Evidence is mounting to underline the differences between men and women in incidence and expression of disease as well as reaction to medicine. Moreover, women are known to use more medication. Nevertheless, most medical research, and hence our knowledge on diseases, is focus on men. Dr Hester den Ruijter conducts research on the differences in cardiovascular health between men and women. In an interactive session, she presented her findings and we discussed potential challenges and solutions to achieve this goal.
For the third time, two of our members gave a lecture on Translational Medicine for Medical Humanities of the CRU medicine bachelor programme.
Concluding our 2017 summer school, we hosted an Apollo day. Professor Berent Prakken, course leader and in member of our Advisory Board got us sharp and thinking about ourselves, by starting off asking us ‘who we are’. After deep thougts, Vicki Seyfert-Margolis from MyOwnMed organised a workshop on how to use data to make create a better healthcare system. Following this, a group of Apollo students is collaborating with her to build an app for students and academics all over the world.
During our studies, and afterwards, we are taught to believe in the concept of Evidence-Based Medicine (EBM). But how objective is EBM? Can we blindly trust its truths, or is it time to open our eyes?
We hosted an open discussion night where future doctors and/or researchers, learned to approach research more critically, and got new insights on how to improve medical science.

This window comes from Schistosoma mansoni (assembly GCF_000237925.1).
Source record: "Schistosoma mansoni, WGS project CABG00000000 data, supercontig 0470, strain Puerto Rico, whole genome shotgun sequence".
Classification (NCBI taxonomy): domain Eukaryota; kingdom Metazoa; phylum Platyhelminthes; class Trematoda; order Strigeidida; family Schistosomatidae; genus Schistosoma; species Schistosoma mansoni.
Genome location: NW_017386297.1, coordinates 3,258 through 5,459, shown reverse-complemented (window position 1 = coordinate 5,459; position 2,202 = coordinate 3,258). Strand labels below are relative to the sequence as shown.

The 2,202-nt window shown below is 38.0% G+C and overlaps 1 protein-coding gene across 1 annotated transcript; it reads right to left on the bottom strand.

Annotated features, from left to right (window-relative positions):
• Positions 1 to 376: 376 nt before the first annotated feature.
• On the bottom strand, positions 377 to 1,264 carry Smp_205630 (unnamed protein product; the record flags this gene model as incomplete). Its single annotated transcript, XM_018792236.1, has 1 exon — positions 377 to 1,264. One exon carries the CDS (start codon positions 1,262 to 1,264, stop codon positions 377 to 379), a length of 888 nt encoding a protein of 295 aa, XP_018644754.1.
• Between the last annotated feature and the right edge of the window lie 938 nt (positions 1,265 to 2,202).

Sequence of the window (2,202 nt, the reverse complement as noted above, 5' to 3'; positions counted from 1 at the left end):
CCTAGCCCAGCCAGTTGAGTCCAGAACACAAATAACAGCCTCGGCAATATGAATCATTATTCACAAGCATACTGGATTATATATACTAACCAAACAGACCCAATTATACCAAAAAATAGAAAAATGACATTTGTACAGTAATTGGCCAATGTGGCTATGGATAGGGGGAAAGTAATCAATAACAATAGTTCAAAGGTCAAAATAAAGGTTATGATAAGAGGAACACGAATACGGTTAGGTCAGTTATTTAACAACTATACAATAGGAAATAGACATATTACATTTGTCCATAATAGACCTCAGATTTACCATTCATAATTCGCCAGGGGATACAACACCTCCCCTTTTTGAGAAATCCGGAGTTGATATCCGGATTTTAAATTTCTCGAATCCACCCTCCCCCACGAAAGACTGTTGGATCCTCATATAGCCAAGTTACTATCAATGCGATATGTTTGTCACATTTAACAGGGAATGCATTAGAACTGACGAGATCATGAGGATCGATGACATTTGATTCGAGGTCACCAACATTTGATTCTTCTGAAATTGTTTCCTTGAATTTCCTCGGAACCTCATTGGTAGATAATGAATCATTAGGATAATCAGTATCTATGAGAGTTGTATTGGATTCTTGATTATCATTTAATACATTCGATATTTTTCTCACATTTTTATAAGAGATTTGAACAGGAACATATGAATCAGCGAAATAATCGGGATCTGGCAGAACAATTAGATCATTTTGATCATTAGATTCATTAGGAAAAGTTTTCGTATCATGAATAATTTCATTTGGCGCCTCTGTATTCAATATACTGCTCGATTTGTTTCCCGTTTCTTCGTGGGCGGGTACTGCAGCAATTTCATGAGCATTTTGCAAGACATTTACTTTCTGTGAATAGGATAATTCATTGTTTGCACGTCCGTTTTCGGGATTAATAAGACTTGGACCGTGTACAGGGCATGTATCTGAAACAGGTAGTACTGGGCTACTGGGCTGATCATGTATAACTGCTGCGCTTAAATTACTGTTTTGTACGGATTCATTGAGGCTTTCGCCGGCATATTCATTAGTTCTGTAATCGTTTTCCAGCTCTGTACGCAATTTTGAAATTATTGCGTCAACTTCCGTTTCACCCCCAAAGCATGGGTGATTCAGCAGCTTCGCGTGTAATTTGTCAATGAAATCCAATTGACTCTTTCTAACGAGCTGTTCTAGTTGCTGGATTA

After last year’s successful lecture on viroscience and bioterrorism, this second evening was organised especially for all life science masters & PhD students of the UMC Utrecht, and all those otherwise interested. The focus was on a discussion with an extraordinary researcher. For this occasion, we had invited prof. dr. Grobbee, professor in clinical epidemiology and chairman of the cardiovascular center in the UMCU, to join us in this discussion.
On Tuesday June 21, we hosted our first public get together. Dr. Sander Herfst from Erasmus MC held a lecture followed by an intense discussion on viroscience, government interference and fear of bioterrorism.
We like to thank dr. Herfst and all attendees for their enthusiasm and overwhelmingly active participation. It was a great success!
Two guest lectures of 45 minutes were hosted by two of our founding members. The attendees were 3rd year students of the medicine curriculum following the course Medical Humanities II. Topic of the lectures was Translational Medicine in general, with special attention for the steps it takes to translate from bench to bedside.